Sainsbury's World War One Christmas Advert: Wonderfully worthy or cynical cash-in?
It's been well documented that on Christmas 1914, there were widespread, unofficial ceasefires between opposing German and British soldiers across the Western Front. They have been long regarded as a unique and romantic counterpoint to the true horrors of World War 1, where millions died in one of the deadliest conflicts in history.
And now a video has been shown ahead of Christmas 2014 which shows a dramatisation of this period – a beautifully shot and haunting film which shows that whatever the tragedy and wastefulness of two opposing forces killing each other, there was humanity on both sides.
It’s a great ad, no doubt about it. Responses to it have been emotional – it really does tug on the heartstrings for many people. But it has also polarised opinion – a sizable minority has been offended by the fact that it is an advertisement for the Sainsbury's supermarket chain.
World War One was a dark and horrific time in human history. And nobody thinks it's a bad thing that people are reminded of what happened. But for some, the issue is that they believe the Sainsbury's brand is cashing in on the recent Remembrance Day and emotional responses that people would naturally feel about it – to sell groceries.
The main response to this is to point towards the endorsement by the Royal British Legion and the fact proceeds from the chocolate bar in the advert are going to the organisation. But is that enough?
The Sainsbury's ad was the latest salvo in the Christmas ad wars – John Lewis fired a pretty good shot with its Monty the Penguin advert. Again going for the heart with a cute little story about a little boy trying to find a mate for his imaginary penguin friend.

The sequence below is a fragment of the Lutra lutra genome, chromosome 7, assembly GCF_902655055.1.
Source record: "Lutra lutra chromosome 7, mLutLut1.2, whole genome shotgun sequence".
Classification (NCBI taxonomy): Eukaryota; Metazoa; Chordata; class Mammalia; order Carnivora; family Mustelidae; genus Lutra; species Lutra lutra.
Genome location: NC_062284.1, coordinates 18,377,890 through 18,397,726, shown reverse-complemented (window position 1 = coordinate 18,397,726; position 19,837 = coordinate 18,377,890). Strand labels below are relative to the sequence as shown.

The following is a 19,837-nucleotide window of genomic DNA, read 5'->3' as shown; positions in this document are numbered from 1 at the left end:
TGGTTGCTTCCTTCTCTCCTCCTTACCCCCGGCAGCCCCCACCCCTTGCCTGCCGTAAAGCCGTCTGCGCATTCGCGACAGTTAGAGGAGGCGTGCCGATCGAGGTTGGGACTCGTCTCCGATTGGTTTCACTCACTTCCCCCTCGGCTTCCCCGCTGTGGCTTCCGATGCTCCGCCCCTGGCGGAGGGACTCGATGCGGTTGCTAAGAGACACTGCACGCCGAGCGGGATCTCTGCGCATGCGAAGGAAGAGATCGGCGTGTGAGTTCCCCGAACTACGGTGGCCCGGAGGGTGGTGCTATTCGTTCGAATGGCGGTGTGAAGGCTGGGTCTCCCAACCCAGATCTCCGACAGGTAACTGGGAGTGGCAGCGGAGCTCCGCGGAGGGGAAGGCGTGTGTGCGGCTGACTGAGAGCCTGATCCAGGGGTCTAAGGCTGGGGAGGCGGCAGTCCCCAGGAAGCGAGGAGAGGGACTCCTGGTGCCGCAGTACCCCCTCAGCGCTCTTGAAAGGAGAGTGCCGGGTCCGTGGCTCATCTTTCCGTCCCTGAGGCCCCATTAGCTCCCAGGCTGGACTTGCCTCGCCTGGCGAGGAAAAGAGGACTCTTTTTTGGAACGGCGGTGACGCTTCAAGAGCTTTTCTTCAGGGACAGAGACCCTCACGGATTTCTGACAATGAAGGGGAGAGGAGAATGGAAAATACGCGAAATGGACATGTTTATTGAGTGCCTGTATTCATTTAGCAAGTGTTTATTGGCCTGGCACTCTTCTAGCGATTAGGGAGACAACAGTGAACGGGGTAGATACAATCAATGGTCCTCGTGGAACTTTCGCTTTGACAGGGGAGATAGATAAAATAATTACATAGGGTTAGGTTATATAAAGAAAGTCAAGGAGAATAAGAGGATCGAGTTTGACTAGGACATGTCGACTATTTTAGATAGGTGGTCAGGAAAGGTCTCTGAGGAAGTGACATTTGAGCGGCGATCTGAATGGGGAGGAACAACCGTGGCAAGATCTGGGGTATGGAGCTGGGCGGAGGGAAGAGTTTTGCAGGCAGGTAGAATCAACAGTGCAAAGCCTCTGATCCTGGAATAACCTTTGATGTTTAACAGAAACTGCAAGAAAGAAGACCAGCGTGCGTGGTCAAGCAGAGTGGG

Sainsbury's has gone in a different direction with a risky ad that it may look back and acknowledge some may have felt was a shameful attempt to make money from the tragic deaths of millions.
But the majority of viewers have got behind the ad because, well, it's very good and does make people remember the fallen – likely provided with a budget that only huge brands like Sainsbury's could afford.
To appease this minority, maybe Sainsbury's could have promoted the ad as a tribute to the soldiers of World War 1 without the use of the logo at the end, which does make it feel like a corporate cash-in.
But most people aren't bothered about the marketing aspect, and the criticism Sainsbury's has been given is most likely worth the column inches and conversation it has encouraged both online and offline, which may give them an edge in the Christmas shopping wars.